The bank was brought down by taking over broken bank HBOS, but has since faced extra costs including £6.7bn set aside for PPI compensation payouts. But boss Antonio Horta Osorio yesterday insisted the problems are almost at an end, allowing the bank to consider returning cash to shareholders.
“As we finish our legacy issues, the profitability of the bank is going to increase a lot in the future, and, given we don’t have a usage for those funds, it is obvious that Lloyds will be a high dividend-paying stock in the future, as it has been in the past,” the chief executive told the Sunday Telegraph.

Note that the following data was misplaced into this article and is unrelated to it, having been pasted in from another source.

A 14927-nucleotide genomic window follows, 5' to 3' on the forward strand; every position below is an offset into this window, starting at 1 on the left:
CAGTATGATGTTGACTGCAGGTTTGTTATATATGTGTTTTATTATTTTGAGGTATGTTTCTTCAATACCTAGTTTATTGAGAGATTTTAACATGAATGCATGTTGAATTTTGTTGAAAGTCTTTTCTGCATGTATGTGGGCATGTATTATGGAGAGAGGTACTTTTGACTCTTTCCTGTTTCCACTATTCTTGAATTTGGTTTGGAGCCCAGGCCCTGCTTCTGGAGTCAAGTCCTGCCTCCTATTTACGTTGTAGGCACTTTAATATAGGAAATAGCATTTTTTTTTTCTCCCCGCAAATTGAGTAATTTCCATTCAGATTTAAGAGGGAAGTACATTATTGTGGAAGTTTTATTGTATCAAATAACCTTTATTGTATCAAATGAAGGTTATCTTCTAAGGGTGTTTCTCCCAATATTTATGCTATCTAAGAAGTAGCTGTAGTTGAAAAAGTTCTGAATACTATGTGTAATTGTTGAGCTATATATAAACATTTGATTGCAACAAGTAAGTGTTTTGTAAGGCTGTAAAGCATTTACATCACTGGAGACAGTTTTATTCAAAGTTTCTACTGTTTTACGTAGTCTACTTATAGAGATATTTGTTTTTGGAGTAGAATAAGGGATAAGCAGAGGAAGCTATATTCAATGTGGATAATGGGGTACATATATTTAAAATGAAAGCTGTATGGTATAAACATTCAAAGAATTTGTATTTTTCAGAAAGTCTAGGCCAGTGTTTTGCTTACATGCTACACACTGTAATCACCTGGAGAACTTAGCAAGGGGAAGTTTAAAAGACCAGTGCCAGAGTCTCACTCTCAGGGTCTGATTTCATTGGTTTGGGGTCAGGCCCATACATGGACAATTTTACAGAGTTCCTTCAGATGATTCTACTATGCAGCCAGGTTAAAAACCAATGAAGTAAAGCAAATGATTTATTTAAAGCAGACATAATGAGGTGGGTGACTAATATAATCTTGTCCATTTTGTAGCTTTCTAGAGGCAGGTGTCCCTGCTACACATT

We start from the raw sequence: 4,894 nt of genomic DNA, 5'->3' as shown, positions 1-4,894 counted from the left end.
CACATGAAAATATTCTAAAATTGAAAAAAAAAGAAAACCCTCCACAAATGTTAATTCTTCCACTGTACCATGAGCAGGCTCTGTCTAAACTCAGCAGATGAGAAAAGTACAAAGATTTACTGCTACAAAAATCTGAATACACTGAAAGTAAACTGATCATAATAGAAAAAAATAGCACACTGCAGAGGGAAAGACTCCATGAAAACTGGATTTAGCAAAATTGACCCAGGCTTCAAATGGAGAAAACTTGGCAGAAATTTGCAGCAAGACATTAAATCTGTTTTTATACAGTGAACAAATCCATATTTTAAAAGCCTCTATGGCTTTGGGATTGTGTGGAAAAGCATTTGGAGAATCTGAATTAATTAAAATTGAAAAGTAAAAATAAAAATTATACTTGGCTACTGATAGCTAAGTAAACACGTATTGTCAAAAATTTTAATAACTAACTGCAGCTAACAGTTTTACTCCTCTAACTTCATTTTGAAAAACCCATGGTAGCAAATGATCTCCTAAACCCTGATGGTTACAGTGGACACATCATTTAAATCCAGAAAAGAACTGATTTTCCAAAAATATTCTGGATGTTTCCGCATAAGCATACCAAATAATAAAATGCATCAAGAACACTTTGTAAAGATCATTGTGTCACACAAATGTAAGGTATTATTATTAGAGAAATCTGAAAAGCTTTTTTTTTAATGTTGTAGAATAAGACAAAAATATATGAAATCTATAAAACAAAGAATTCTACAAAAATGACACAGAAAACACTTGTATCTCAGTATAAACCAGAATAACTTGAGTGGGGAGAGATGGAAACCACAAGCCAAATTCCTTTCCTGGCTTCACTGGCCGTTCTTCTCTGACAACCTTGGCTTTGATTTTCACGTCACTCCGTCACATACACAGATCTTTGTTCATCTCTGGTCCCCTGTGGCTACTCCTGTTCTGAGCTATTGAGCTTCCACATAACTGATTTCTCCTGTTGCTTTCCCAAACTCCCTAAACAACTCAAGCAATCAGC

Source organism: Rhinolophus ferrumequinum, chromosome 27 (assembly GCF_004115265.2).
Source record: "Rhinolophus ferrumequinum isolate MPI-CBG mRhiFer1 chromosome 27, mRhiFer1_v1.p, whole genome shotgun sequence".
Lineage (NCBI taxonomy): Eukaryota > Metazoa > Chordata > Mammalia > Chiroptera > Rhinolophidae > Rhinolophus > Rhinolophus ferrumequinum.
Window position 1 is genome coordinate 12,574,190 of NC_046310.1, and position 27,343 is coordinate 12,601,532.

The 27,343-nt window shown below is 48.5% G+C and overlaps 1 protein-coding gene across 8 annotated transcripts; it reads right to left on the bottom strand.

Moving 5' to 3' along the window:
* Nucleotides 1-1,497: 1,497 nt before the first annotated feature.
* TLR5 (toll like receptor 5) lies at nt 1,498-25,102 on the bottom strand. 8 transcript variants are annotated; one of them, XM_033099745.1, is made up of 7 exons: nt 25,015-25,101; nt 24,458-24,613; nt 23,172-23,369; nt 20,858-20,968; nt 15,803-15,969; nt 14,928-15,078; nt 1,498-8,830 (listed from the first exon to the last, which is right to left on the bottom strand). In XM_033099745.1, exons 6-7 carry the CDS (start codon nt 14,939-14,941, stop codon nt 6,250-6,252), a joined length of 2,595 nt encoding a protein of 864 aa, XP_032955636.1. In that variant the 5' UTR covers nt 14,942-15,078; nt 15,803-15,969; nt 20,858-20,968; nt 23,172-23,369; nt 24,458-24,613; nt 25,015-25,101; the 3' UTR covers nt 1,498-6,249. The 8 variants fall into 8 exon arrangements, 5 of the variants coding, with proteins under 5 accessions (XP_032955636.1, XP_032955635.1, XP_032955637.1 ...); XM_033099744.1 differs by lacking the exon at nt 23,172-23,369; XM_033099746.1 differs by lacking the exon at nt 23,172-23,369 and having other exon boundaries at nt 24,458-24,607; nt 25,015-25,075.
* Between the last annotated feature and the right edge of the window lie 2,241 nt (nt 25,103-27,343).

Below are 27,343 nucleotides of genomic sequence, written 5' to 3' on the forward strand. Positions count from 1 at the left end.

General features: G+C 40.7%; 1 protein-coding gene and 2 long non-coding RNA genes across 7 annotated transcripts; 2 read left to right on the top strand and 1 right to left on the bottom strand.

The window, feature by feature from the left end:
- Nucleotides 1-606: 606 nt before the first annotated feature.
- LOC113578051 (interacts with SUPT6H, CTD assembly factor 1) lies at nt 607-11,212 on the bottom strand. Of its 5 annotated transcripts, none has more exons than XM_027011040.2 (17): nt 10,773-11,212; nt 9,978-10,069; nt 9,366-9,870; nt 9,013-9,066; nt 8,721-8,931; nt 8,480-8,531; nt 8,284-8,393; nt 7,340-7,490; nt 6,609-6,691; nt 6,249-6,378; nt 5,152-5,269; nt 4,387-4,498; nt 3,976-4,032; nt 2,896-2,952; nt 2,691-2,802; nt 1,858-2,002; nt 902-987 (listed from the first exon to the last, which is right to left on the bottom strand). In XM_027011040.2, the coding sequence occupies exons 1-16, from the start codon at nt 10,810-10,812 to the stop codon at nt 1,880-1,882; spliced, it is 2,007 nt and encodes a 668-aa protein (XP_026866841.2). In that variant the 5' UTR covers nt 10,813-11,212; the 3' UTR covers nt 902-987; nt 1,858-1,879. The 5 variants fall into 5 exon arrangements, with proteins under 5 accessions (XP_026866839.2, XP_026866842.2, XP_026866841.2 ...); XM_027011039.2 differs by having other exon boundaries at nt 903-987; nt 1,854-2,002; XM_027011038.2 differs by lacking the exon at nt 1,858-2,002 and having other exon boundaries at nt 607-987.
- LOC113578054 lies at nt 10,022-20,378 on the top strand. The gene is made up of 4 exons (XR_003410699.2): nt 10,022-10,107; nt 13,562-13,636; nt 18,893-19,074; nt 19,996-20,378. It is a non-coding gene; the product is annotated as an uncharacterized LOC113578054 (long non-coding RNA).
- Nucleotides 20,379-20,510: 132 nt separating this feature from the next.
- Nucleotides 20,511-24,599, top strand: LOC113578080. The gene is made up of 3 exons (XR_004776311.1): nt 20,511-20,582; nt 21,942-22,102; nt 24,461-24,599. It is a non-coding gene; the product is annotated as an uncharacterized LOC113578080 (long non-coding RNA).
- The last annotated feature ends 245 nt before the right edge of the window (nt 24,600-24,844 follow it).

“It is our duty and our relentless goal to get this bank back to normal as soon as possible — which means profitable, lending to the economy, and without legacy issues in order to pay dividends and in order to be returned to the private sector.”
Lloyds’s shares have soared in the last year, more than doubling from a low of 24.75p last June to hit 52.91p on Friday, reflecting investors’ greatly improved view of the bank’s earning potential.
However the bank has had more problems recently – its forced sale of 623 branches to the Co-operative fell through last week, leaving it looking for a new buyer to replace the £750m arrangement.